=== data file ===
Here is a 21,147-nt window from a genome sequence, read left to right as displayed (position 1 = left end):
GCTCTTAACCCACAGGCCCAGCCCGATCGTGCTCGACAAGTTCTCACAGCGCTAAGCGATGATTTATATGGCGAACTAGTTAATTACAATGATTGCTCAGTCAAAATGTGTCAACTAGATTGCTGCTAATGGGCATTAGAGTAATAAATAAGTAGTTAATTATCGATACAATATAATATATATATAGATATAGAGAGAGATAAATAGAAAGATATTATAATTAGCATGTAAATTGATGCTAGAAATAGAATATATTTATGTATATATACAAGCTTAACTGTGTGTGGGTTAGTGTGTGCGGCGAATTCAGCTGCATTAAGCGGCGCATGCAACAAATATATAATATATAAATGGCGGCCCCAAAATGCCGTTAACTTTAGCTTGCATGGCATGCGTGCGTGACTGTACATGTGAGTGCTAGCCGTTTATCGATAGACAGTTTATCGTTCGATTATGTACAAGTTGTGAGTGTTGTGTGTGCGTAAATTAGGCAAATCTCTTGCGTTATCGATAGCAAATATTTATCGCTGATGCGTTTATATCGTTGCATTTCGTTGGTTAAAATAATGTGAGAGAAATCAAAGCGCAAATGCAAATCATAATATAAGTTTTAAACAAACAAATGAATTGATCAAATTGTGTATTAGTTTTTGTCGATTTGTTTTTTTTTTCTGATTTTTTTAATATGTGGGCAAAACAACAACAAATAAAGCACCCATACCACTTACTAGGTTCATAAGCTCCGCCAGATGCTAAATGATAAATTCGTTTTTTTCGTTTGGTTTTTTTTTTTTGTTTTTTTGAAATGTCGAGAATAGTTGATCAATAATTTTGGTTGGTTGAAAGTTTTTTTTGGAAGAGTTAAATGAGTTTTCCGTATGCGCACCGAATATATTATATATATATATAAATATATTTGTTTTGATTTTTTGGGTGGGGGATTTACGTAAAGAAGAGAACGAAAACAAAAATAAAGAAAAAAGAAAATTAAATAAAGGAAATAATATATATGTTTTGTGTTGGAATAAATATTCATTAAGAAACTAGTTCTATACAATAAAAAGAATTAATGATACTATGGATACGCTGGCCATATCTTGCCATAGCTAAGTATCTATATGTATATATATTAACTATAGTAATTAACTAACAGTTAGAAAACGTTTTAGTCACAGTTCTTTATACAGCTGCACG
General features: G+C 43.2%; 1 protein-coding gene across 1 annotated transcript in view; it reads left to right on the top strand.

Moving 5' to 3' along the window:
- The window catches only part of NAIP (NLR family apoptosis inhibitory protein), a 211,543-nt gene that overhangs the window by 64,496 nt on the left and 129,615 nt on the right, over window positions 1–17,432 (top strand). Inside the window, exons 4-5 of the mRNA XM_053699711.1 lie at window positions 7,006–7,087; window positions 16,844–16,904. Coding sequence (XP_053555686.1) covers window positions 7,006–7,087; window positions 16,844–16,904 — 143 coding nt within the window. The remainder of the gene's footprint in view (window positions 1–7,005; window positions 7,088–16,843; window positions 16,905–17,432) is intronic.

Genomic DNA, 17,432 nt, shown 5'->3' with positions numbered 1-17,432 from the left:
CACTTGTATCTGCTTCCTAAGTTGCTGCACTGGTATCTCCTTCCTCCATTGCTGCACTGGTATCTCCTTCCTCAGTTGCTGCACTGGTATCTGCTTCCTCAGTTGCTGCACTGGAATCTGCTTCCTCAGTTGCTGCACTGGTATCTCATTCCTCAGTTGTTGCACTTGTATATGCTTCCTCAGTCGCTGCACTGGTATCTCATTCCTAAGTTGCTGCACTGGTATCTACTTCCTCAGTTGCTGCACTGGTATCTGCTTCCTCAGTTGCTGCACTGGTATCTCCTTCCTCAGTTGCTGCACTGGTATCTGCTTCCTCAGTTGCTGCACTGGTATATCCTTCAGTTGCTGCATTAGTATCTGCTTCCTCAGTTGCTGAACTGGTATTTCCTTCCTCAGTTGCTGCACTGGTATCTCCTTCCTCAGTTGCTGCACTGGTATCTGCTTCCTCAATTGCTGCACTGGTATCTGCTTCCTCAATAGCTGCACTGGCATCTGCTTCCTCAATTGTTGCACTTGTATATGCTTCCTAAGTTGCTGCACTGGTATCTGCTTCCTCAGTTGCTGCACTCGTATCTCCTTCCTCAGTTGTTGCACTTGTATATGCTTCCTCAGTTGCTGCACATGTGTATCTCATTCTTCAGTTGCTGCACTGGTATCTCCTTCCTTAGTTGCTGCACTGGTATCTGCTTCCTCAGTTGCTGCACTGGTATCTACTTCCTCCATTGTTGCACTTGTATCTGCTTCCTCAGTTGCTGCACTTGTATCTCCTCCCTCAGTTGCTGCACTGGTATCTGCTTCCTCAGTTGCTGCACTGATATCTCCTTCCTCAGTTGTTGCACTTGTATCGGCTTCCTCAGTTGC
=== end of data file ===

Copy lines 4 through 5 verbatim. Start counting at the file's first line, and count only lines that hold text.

Moving 5' to 3' along the window:
- The window catches only part of NAIP (NLR family apoptosis inhibitory protein), a 211,543-nt gene that overhangs the window by 64,496 nt on the left and 129,615 nt on the right, over window positions 1–17,432 (top strand). Inside the window, exons 4-5 of the mRNA XM_053699711.1 lie at window positions 7,006–7,087; window positions 16,844–16,904. Coding sequence (XP_053555686.1) covers window positions 7,006–7,087; window positions 16,844–16,904 — 143 coding nt within the window. The remainder of the gene's footprint in view (window positions 1–7,005; window positions 7,088–16,843; window positions 16,905–17,432) is intronic.